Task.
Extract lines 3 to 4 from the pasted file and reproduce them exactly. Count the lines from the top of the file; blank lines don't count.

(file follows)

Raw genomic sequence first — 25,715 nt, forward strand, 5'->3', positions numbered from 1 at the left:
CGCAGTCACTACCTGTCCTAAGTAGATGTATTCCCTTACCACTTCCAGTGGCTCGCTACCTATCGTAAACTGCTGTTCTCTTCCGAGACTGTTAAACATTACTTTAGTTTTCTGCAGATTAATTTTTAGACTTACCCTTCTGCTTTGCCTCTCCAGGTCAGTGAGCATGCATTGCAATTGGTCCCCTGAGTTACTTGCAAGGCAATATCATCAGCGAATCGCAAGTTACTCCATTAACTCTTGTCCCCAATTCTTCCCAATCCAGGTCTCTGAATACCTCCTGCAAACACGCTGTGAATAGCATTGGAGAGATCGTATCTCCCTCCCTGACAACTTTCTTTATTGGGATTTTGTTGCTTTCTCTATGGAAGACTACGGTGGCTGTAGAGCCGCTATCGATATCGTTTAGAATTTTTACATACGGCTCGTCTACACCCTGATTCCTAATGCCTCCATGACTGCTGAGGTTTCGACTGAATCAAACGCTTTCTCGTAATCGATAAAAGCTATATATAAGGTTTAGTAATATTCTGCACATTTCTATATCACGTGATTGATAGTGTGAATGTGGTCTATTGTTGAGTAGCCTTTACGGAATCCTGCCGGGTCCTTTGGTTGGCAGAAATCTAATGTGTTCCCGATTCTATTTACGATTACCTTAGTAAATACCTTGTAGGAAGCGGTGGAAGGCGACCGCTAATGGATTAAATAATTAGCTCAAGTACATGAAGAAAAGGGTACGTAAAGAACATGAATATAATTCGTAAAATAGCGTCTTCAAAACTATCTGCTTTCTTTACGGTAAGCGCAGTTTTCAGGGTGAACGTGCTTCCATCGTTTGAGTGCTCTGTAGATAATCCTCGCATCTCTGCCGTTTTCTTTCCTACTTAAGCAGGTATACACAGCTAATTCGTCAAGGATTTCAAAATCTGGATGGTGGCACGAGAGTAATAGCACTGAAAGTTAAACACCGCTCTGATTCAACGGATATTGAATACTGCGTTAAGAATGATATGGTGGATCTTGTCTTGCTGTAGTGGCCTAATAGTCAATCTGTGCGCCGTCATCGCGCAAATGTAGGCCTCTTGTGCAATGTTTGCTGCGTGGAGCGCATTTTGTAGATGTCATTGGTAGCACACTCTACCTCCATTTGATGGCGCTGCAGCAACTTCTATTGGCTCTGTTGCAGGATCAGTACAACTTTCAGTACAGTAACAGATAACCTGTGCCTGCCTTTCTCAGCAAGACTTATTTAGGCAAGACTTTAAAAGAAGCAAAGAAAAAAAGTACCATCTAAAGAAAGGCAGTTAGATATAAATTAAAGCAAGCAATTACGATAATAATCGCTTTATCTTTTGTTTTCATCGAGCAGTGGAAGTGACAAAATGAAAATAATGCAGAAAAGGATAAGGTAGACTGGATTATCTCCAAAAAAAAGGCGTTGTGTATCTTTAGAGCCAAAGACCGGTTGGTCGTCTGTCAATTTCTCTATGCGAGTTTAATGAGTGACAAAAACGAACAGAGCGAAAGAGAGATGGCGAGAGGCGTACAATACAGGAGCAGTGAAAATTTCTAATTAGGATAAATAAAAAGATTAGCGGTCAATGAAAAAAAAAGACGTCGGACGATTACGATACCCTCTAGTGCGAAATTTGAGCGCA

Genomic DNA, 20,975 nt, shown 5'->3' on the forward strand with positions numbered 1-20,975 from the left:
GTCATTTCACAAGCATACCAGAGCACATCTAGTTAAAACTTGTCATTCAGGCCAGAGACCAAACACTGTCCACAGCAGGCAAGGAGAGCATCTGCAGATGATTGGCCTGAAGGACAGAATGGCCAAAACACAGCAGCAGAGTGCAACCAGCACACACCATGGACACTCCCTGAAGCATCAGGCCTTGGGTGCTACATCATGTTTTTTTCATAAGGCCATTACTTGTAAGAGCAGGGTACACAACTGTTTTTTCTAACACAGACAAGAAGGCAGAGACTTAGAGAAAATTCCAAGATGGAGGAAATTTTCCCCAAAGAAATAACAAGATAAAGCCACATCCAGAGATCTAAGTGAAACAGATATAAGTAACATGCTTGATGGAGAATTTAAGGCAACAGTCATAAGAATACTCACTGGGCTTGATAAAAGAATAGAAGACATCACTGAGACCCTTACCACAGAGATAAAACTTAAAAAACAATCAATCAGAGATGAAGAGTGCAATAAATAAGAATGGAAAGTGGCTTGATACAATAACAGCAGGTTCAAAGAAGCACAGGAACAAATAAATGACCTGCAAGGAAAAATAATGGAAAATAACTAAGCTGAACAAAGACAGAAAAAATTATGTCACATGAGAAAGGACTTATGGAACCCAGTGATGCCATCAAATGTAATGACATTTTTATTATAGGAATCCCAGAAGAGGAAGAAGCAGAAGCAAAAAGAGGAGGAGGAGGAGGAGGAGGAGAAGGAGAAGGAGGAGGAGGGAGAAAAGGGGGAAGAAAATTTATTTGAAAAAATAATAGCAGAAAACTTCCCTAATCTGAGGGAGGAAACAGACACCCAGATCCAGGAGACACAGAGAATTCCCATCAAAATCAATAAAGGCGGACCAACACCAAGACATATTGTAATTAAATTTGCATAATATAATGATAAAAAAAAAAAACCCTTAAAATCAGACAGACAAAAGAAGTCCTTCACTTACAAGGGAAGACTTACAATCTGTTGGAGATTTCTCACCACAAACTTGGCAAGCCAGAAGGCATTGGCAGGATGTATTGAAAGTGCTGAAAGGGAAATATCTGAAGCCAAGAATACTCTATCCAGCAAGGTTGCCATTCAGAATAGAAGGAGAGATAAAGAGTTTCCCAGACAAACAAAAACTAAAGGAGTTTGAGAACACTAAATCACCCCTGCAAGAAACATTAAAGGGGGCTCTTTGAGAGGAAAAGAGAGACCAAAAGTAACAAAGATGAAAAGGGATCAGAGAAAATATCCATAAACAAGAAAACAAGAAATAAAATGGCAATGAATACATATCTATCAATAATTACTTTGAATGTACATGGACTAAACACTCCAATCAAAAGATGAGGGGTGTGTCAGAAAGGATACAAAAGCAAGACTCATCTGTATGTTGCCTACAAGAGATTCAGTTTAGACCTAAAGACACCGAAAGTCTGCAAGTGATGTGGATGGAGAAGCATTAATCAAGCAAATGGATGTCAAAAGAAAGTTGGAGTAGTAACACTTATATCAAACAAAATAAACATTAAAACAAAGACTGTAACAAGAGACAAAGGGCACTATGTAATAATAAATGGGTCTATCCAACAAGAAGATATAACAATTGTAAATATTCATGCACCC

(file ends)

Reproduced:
Genomic DNA, 20,975 nt, shown 5'->3' on the forward strand with positions numbered 1-20,975 from the left:
GTCATTTCACAAGCATACCAGAGCACATCTAGTTAAAACTTGTCATTCAGGCCAGAGACCAAACACTGTCCACAGCAGGCAAGGAGAGCATCTGCAGATGATTGGCCTGAAGGACAGAATGGCCAAAACACAGCAGCAGAGTGCAACCAGCACACACCATGGACACTCCCTGAAGCATCAGGCCTTGGGTGCTACATCATGTTTTTTTCATAAGGCCATTACTTGTAAGAGCAGGGTACACAACTGTTTTTTCTAACACAGACAAGAAGGCAGAGACTTAGAGAAAATTCCAAGATGGAGGAAATTTTCCCCAAAGAAATAACAAGATAAAGCCACATCCAGAGATCTAAGTGAAACAGATATAAGTAACATGCTTGATGGAGAATTTAAGGCAACAGTCATAAGAATACTCACTGGGCTTGATAAAAGAATAGAAGACATCACTGAGACCCTTACCACAGAGATAAAACTTAAAAAACAATCAATCAGAGATGAAGAGTGCAATAAATAAGAATGGAAAGTGGCTTGATACAATAACAGCAGGTTCAAAGAAGCACAGGAACAAATAAATGACCTGCAAGGAAAAATAATGGAAAATAACTAAGCTGAACAAAGACAGAAAAAATTATGTCACATGAGAAAGGACTTATGGAACCCAGTGATGCCATCAAATGTAATGACATTTTTATTATAGGAATCCCAGAAGAGGAAGAAGCAGAAGCAAAAAGAGGAGGAGGAGGAGGAGGAGGAGAAGGAGAAGGAGGAGGAGGGAGAAAAGGGGGAAGAAAATTTATTTGAAAAAATAATAGCAGAAAACTTCCCTAATCTGAGGGAGGAAACAGACACCCAGATCCAGGAGACACAGAGAATTCCCATCAAAATCAATAAAGGCGGACCAACACCAAGACATATTGTAATTAAATTTGCATAATATAATGATAAAAAAAAAAAACCCTTAAAATCAGACAGACAAAAGAAGTCCTTCACTTACAAGGGAAGACTTACAATCTGTTGGAGATTTCTCACCACAAACTTGGCAAGCCAGAAGGCATTGGCAGGATGTATTGAAAGTGCTGAAAGGGAAATATCTGAAGCCAAGAATACTCTATCCAGCAAGGTTGCCATTCAGAATAGAAGGAGAGATAAAGAGTTTCCCAGACAAACAAAAACTAAAGGAGTTTGAGAACACTAAATCACCCCTGCAAGAAACATTAAAGGGGGCTCTTTGAGAGGAAAAGAGAGACCAAAAGTAACAAAGATGAAAAGGGATCAGAGAAAATATCCATAAACAAGAAAACAAGAAATAAAATGGCAATGAATACATATCTATCAATAATTACTTTGAATGTACATGGACTAAACACTCCAATCAAAAGATGAGGGGTGTGTCAGAAAGGATACAAAAGCAAGACTCATCTGTATGTTGCCTACAAGAGATTCAGTTTAGACCTAAAGACACCGAAAGTCTGCAAGTGATGTGGATGGAGAAGCATTAATCAAGCAAATGGATGTCAAAAGAAAGTTGGAGTAGTAACACTTATATCAAACAAAATAAACATTAAAACAAAGACTGTAACAAGAGACAAAGGGCACTATGTAATAATAAATGGGTCTATCCAACAAGAAGATATAACAATTGTAAATATTCATGCACCC